A few months ago I wrote a review of our fun time at the Epic Sky Trek in Castle Rock, Colorado. We were invited to come back to try the zip line tour as their guests. It was a generous offer we couldn’t refuse.
The Castle Rock Adventure Park is located within the awesome 320 acre Philip S. Miller Park. There are hiking trails, an amphitheater, and Challenge Hill, which is a mini Manitou Incline. The adventure park is a separately run entity. In addition to the Epic Sky Trek and zip line course, there is the Epic Tower Adventure (which we have yet to try), and the Ninja Warrior Course, which we (meaning my sons) tried. Gray did the salmon ladder like it was nothing, and Holden shot to the top of the 14’ warped wall like he was Spider-Man. I couldn’t do either of those if my life depended on it.
The zip line tour consists of 10 sections, each longer than the previous one. These are very fast, smooth lines where you hit up to 50 MPH. The total length of the course is over one and a half miles, with the ninth line being .25 miles long. That may not sound very far, but when you are standing on the platform on one side of the valley, your destination on the other side is a little speck. This one was my favorite. Hurtling yourself off the edge, you have plenty of time to look around at the scenery, with the wind blowing in your face.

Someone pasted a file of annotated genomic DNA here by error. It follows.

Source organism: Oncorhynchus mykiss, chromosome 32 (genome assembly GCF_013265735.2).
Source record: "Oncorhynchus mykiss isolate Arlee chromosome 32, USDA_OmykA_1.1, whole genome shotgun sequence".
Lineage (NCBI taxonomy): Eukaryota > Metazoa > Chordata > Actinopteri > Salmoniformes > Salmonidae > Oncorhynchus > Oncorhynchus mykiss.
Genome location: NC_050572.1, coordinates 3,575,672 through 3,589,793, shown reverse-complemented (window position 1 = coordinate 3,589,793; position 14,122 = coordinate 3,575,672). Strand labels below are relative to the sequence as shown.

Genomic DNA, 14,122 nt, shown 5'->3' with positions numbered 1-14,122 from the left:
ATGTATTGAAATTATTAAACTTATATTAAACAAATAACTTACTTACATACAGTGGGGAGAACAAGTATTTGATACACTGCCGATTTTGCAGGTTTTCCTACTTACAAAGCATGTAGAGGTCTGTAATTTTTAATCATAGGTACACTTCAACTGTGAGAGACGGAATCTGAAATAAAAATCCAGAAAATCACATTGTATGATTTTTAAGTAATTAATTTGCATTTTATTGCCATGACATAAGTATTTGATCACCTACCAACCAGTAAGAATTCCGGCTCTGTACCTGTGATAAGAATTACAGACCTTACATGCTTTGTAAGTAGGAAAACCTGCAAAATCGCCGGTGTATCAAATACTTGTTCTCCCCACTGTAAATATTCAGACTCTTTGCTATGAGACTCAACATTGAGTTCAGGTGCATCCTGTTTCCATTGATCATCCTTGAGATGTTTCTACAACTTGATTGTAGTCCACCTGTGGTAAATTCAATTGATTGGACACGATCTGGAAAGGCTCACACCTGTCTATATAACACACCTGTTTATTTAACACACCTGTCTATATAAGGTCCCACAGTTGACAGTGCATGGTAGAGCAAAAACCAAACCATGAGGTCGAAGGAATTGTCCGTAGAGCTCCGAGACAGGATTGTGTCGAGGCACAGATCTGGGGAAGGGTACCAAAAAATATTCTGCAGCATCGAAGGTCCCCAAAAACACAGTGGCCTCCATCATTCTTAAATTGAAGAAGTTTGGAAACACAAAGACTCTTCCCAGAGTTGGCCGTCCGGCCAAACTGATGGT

At the start of the tour, after gearing up in harnesses, helmets and gloves, we loaded up into a little off-road vehicle and were driven up a dirt path to the practice area. This ride was fun in itself! We were given the safety spiel and were able to practice our technique on a short horizontal line with a guide at each end. Once we proved we could do it, we walked up a trail to the first line.
One thing I didn’t realize was that there was some hiking between each section. I had worn a coat, which I was glad I had while zip lining, but I got hot during the hiking parts. The harness is a bit heavy. None of my three guys wore a coat and they were fine. At the midway point, there is a tent set up with water and a huge cooler full of candy bars, which we very much appreciated and enjoyed.
On the hiking section between the ninth and tenth lines, there is a fork in the trail. The left path meets up with the upper portion of Challenge Hill and you have to climb the last 50 or so steps to reach the top. The right path bypasses the stairs, but is longer. Our guides went right, we went left. Having done the Manitou Incline a few times, the stairs didn’t scare us, but I didn’t take into account the heavy harness and my coat. I was pretty hot and sweaty when I took that last step.
The final section is a 1,500’ dual race line. We paired up by weight to try to make it competitive. Brett was with Gray and I was with Holden, although he has a good 15-20 lbs. on me. For years, I denied the fact that I’m a competitive person, but I don’t deny it anymore. I wanted to win.
“Can we cannonball down?” I asked our guide. Cannonballing is where you tuck your body into a tight ball which makes you go faster.
“Sure, you can,” he answered. The only problem was that Holden was standing right there during this exchange. I should have taken the guide aside and whispered it to him. Holden stole my strategy and handily beat me.
This is our second time zip lining (the first was in Montana) and while we are not experts, I can say that this tour is top notch. The lines are long and fast, and safety is paramount. Everything, from the gear to the trails to the lines themselves, is clearly well maintained. If you’re looking for a quality zip lining experience, you won’t go wrong at Castle Rock Zip Line Tours. Thank you to Adam and his staff for a very memorable day!